A: Perform on an elevated flat surface with enough clearance to allow arms to fully extend. Grip should be semi pronated. Focus on controlled eccentrics, full stretch at the bottom, and explosive concentrics into hard scapular retractions at the top. Take your time during and between sets.
B: Use your off arm to brace. Position your torso angle so your terminal end range will allow the DB to settle on the floor each rep without having to rotate through your trunk. Perform the concentric powerfully and control the eccentric. Make sure to not bounce the DB off the floor and instead fully pause for a count. Take rest between each arm as needed.
C: Lie long ways on a flat bench. Get a comfortable arch in your low back. Aim to keep tension in the lats by getting a full stretch and then only pulling the DB to eye level on the concentric. The tempo should be very slow and controlled to ensure the range-of-motion is not forced. Keep elbows slightly bent the entire time.
D1: Keep the reps here fluid and continuous if possible. Pull the DBs up along your body leading with the elbows. Once the upper arms are parallel with the floor, quickly rotate/flip the DBs into a "catch" position with arms at a 90º angle. Return to the start by slowly dropping the DBs down your body rather than reversing the concentric. This movement is intended to be light! Rest for 20 sec before D2.
D2: Pump these out and keep them strict. Aim for max blood flow and fight through the burn to get high reps. Only pull until upper arms are parallel with the floor.
E1: Note the tempo and angle of the bench. Keep your chest up and shoulder blades retracted to place a stretch on the biceps. Allow your arms to hang straight down at the bottom while keeping palms up (supinated). Load will have to be moderate to accommodate the tempo and muscle fiber lengths that this movement will prioritize. Rest for 20 sec before E2.
E2: Keep these strict and controlled. Get a full ROM by attempting to touch your front delt at the top and getting full elbow extension at the bottom.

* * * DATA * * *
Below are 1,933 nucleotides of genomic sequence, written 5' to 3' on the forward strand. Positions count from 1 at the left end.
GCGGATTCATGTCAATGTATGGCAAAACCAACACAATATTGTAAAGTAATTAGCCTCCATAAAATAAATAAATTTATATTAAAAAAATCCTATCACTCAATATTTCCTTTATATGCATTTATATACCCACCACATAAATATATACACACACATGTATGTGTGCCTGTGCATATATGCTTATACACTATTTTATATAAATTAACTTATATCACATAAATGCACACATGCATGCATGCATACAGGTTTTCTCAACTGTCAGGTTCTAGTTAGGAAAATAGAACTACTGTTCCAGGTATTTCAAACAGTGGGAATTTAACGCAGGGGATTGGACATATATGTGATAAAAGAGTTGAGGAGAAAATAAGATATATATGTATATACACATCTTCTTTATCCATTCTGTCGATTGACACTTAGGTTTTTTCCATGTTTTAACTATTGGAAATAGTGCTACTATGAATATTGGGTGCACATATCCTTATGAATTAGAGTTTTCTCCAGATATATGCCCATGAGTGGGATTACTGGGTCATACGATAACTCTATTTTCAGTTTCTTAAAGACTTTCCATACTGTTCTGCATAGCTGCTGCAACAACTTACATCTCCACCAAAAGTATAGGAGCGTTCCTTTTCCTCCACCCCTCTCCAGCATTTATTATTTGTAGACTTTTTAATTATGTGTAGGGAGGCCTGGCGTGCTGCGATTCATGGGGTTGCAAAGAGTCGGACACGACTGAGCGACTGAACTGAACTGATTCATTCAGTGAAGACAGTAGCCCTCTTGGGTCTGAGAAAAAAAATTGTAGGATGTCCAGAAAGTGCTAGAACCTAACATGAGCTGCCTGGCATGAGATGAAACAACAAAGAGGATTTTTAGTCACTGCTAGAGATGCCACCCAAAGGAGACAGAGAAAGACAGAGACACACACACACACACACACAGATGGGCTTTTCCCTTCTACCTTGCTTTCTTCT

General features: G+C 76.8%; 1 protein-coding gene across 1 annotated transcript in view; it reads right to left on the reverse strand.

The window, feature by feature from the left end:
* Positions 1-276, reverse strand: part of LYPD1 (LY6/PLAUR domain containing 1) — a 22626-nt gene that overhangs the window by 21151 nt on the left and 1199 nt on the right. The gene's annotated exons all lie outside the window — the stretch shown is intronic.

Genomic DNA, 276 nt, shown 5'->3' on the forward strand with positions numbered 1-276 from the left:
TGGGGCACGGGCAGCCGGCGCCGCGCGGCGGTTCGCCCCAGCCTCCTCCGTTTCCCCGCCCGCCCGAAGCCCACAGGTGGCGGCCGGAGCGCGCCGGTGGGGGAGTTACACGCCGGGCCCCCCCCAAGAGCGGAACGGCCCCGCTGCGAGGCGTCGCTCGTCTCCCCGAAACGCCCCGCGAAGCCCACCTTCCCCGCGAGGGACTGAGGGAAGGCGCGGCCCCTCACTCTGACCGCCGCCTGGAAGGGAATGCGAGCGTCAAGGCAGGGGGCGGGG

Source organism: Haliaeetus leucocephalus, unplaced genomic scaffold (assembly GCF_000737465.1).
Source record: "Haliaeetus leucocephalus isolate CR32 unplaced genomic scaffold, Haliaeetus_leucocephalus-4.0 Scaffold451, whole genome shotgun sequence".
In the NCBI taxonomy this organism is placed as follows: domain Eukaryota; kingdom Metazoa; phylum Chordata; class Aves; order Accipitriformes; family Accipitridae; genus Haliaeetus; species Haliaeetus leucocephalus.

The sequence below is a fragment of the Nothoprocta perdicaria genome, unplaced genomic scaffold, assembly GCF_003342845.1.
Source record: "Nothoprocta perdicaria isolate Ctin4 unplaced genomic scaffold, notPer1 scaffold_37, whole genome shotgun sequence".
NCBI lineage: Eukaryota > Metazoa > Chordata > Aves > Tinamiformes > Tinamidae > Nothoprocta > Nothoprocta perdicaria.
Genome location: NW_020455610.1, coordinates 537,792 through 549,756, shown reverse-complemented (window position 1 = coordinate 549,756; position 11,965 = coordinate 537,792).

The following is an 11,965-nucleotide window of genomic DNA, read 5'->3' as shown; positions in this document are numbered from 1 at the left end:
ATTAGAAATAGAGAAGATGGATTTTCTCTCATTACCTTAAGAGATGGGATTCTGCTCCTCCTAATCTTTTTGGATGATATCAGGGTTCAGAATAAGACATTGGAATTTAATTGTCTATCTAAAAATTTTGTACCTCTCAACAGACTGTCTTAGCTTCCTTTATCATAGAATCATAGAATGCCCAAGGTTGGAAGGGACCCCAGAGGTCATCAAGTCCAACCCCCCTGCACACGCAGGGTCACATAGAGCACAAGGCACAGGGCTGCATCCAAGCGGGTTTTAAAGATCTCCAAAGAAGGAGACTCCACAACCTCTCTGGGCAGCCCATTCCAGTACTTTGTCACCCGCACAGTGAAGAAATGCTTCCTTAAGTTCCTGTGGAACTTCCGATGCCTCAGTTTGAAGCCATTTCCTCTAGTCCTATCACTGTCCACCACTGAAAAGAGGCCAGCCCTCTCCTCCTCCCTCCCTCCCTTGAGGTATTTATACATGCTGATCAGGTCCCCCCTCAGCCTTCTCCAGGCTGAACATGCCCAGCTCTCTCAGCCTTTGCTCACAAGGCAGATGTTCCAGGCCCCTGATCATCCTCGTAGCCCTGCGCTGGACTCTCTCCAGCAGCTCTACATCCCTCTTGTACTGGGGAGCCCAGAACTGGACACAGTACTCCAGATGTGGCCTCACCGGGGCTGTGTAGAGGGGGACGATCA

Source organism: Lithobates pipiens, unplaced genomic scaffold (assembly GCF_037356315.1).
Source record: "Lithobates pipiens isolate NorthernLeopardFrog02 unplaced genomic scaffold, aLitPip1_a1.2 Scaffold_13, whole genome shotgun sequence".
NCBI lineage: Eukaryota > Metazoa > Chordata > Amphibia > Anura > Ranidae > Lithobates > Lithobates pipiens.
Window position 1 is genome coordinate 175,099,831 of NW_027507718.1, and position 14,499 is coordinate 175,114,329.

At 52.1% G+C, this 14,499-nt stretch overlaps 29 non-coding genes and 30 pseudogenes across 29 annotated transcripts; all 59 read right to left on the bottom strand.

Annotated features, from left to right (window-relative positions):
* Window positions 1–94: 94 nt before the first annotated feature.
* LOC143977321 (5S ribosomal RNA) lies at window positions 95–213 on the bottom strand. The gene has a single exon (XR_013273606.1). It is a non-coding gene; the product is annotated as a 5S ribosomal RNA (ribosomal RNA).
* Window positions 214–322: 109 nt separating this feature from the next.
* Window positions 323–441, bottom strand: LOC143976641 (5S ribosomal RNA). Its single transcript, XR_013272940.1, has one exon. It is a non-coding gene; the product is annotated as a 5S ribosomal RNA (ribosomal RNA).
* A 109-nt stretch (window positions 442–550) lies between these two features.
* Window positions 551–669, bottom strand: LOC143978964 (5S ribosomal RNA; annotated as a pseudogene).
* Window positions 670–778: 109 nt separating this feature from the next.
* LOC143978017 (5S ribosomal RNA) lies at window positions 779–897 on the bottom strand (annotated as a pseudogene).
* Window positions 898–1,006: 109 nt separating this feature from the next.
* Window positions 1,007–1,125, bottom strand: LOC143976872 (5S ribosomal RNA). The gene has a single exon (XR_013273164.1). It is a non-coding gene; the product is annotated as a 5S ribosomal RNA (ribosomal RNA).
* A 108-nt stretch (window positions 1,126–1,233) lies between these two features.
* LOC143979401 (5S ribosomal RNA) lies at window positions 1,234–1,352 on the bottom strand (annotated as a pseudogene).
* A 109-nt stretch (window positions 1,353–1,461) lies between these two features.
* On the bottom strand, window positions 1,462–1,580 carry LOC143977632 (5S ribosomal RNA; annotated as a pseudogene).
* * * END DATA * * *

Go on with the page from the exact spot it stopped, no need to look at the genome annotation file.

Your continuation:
Goals of this session
Without being able to rely on modalities outside of DBs, our main objective here shifts to simplification over complexity especially when overloading. We will have to shift more towards mid-back biased rows rather than lat due to the inherent resistance curves presented by DBs being more favorable for the former. We must attempt to work WITH the modality we have.
- 5-10 minutes of steady state cardio such as incline walking, elliptical, rowing, or ski erg
-Soft tissue manipulation in the form of 3-5 min of light foam rolling the low back, mid-back, lats, and teres major. More specific work can be done using a small lacrosse ball (or something similar) and working through bound up tissue in the pecs, rear delts and scapular region.
-Specific mobility with single arm dead-hangs, quadruped Tspine openers, and scap push-ups.
Common exercise modifications
DB Seal Rows- Incline Chest Supported DB Rows, Bent Over DB Rows
Single Arm Deadstop DB Rows- Single Arm DB Rows, Single Arm Bent Over DB Rows, Single Arm Chest Supported Incline DB Rows
Flat DB Pullovers- Dual DB Pullovers, Decline DB Pullovers
DB Upright Row to External Rotations- Incline Chest Supported Cuban Press, Prone Overhead Press
DB Upright Rows- Standing DB Lu Raises, Incline Chest Supported Neutral DB Y Raises, Bent Over DB Facepulls
Incline Supinated DB Curls- Standing Supinated DB Curls, Incline DB Curls (with rotation), Incline Alternating Supinated DB Curls
Standing Alternating Hammer Curls- Standing Hammer Curls, Standing Reverse Curls, Standing Alternating Zottman Curls